The Twitterization of Facebook

March 16, 2009 by  

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Kicking & Screaming
: It seems like Facebook is going
to compete with Twitter whether it’s 100’s of millions of
users want it or not!

@joelcomm: 8 million Twitter users is nothing compared to 160 million Facebook users. Yes, it’s big. But you ain’t seen nuttin’ yet.

Facebook has made some curious moves lately:

– Facebook homepage redesigned with statuses front & center.
– Facebook opening up option to display profiles publicly.

Twitter: The Little Site that Could

Why are they doing this? Answer: Twitter. Joel Comm calls it “the water cooler of the 21st century.” Gary Vaynerchuck calls it “the little site that could.” Many have viewed these moves as a way for Facebook to compete with Twitter. With Twitter on the rise, it seems like an obvious and necessary move for Facebook. The two sites are very similar and have emerged as the two heavy hitters in the social media landscape. But is it really necessary for Facebook to become Twitter?

Integrating Facebook & Twitter

Many Twitter users have been looking for ways to integrate the two for a long time. Services like and Twitter’s own Facebook app have been used to sync across both networks. More recently, third party Twitter apps like Seesmic (Twhirl) and the newest TweetDeck release have added Facebook integration. Generally, Twitter users don’t have issues with using both!

I guess there are some Twitter loyalists out there:

@johnmorgan: Best way for Facebook to be more like twitter? Stop sucking.

Even Demi Moore prefers Tweeting:

@mrskutcher:Facebook is cool but Twitter is the sh*t!

A friend of mine, Jordan Brown, says that, “LinkedIn is for people that I’ve worked with. Facebook is for people I knew in school and growing up. Twitter is for people that I want to know.” That’s how I use it. I don’t necessarily think Facebook needs to make a play at edging out Twitter.

The Shiny New Toy

The problem I see is with Facebook users. Facebook is a great place to connect, to share and to keep up. For some users, Facebook is all they use: no more emailing, no more blogging, no more instant messaging outside of it! Even with all that functionality being overwhelming for some, it’s been a winning formula and Facebook has grown to 160+ million users.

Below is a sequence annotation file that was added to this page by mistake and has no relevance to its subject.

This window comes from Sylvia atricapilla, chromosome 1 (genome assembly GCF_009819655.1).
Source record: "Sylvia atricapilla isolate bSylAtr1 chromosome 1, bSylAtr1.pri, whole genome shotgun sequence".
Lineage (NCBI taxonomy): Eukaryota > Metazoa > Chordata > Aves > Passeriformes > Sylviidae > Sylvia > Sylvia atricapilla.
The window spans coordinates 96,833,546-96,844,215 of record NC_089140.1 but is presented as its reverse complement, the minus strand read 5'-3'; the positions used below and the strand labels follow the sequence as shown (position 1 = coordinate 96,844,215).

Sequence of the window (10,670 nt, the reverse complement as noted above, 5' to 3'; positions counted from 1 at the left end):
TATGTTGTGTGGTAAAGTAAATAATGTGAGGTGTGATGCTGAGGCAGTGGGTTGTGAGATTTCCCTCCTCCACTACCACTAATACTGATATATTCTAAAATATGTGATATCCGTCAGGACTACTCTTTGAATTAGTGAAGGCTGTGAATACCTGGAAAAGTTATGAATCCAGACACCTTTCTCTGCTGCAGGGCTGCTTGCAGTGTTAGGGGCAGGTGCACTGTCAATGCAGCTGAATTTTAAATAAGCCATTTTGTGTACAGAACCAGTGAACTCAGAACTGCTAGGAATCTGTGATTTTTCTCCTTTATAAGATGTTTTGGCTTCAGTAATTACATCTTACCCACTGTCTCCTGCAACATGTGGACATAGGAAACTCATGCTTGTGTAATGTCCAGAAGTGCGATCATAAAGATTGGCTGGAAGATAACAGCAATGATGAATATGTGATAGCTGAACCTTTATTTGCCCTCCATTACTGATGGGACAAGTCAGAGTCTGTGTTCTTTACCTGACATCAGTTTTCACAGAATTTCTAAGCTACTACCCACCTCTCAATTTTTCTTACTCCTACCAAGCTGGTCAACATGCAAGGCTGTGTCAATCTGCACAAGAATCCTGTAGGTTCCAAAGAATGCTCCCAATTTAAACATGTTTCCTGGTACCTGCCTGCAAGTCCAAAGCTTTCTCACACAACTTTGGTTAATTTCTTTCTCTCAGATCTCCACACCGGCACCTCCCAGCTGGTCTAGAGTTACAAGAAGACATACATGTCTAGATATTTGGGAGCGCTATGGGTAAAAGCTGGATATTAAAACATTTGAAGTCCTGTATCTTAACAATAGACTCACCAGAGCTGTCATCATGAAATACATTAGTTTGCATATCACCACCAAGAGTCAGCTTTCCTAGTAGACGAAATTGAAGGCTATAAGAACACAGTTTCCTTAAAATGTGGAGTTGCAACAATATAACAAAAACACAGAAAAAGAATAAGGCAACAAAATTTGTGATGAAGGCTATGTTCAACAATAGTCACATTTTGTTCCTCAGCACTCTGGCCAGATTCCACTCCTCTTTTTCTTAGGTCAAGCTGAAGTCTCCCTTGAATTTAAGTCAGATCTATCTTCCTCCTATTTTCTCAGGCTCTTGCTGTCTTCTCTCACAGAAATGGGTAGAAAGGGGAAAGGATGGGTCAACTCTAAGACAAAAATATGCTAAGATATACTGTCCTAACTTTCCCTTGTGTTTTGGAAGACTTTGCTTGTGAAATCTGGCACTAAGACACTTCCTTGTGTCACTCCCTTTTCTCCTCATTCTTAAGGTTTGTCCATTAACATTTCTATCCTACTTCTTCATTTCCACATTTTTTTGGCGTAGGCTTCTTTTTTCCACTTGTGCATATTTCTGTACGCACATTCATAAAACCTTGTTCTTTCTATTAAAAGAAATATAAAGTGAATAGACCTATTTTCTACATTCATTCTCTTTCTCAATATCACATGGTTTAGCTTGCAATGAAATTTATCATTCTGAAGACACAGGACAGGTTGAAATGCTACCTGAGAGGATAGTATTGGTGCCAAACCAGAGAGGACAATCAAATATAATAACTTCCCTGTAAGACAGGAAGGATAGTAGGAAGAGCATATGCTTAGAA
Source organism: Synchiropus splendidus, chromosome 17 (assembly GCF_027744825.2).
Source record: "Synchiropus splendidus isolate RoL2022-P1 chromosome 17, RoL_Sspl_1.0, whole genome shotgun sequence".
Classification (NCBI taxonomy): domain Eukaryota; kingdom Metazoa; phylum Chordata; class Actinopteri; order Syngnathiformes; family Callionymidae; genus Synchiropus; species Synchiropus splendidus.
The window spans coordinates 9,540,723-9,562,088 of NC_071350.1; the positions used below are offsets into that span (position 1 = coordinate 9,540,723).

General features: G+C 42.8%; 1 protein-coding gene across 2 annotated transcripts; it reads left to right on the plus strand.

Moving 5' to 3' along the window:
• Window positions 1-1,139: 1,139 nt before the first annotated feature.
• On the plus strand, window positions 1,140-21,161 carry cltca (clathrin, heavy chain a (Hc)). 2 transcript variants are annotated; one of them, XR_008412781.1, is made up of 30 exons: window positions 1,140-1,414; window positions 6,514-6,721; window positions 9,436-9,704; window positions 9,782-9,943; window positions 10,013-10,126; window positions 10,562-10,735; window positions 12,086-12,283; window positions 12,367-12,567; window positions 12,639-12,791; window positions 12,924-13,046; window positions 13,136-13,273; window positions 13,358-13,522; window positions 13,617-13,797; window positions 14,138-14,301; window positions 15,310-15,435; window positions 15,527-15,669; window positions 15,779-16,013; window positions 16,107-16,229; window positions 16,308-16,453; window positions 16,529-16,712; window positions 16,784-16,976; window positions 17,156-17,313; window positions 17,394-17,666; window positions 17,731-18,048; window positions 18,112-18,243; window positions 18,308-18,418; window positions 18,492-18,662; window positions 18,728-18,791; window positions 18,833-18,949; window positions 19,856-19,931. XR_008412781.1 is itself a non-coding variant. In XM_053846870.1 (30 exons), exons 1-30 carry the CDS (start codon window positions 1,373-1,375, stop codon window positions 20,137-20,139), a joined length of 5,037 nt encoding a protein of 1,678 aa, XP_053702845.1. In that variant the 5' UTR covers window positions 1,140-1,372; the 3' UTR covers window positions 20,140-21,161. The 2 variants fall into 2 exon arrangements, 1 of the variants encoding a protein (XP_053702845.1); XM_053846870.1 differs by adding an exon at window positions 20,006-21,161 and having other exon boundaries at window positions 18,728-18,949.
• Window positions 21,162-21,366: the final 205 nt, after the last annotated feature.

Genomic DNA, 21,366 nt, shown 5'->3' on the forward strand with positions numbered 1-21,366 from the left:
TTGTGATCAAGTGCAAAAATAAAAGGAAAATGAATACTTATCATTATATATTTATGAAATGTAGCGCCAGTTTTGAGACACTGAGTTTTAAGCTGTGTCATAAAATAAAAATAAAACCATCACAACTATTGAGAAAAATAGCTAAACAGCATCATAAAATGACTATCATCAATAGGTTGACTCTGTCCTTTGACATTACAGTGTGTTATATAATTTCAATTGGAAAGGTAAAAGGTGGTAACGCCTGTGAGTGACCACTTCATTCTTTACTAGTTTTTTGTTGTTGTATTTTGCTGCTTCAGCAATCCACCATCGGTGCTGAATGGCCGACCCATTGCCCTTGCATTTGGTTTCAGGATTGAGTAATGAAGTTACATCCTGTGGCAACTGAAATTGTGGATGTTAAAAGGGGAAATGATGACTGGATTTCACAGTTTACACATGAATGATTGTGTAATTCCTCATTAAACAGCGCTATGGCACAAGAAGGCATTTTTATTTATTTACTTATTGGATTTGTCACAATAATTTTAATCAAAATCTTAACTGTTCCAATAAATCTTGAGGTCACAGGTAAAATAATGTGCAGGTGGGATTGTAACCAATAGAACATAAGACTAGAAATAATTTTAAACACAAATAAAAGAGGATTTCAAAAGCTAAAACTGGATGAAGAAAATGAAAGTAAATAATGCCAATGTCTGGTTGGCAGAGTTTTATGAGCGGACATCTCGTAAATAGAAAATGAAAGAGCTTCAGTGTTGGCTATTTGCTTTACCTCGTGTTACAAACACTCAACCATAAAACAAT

In comes Twitter, with its explosion of users, both everyday and celebrity. It’s the newest, shiniest toy for many people.

Jimmy Fallon is trying to get one of his audience members followers than Barack Obama Twitter account.

Ellen Degeneres overtook Levar Burton and now has her sights on MC Hammer.

But there’s a problem assuming everyone wants the same thing. Facebook serves a certain need and it has done it very well. Is it worth disenchanting Facebook’s established user-base to edge out Twitter? I’ve already seen numerous complaints about the new design. Just search for “keep the old design” in Facebook and look how many Facebook groups there are!

Here are some questions I’ve been asking:

Is Facebook looking to capitalize on an “inevitable” collapse of the revenue-less Twitter?

Will Facebook users warm to the new functionality or will there be another exodus (like the one over the recently discarded TOS revison)?

What do you think?

Here’s a great post on the same idea by Rachel Levy: Does Facebook have Twitter-envy?

Photo by hyperscholar


4 Responses to “The Twitterization of Facebook”

  1. Rachel Levy on March 16th, 2009 11:24 pm

    Funny how 2 people take the same issue and think about it in 2 very different ways! I just wrote a post on this also, but from a different perspective:

    Your point: “Is it worth disenchanting Facebook’s established user-base to edge out Twitter?” is a great one… Trying to compete with Twitter can alienate Facebook’s loyal customers.

    I have also seen a lot of complaints about the new design, but haven’t seen the anti-design groups yet! I’ll have to check that out.

    Great post! Thanks.

    -Rachel Levy (@bostonmarketer)

  2. Kikolani on April 3rd, 2009 6:58 pm

    I think that Facebook is trying to appeal to the people who were migrating for Twitter for it’s simplistic, 140 character status updates and no more to interact with my friends approach. Of course, what they really should have done is polled their users, or given everyone the option to switch back to the old homepage instead.

    ~ Kristi

    Kikolanis last blog post..Fetching Friday – Resources Mashup, PageRank Updates

  3. Ryan on April 4th, 2009 12:22 pm

    @Kikolani That’s an interesting perspective, that it was a move to make Facebook more simplistic. Unfortunately, I think that they made it less simplistic, at least for those people that had gotten used to how it was.

  4. Sports Fan 4 on May 8th, 2009 8:13 pm

    The way I see it, facebook is a toy. Linkedin is a tool for networking, while Twitter is a tool for communicating. But the take away point is that facebook isn’t really a tool but the powers that be are trying to market it as such. But with all the random quizzes and other crap floating around facebook I find it tough to view it as a useful tool. Instead, I use to stay in touch with friends from school and waste time here and there. But for business purposes I stick to linkedin and twitter.

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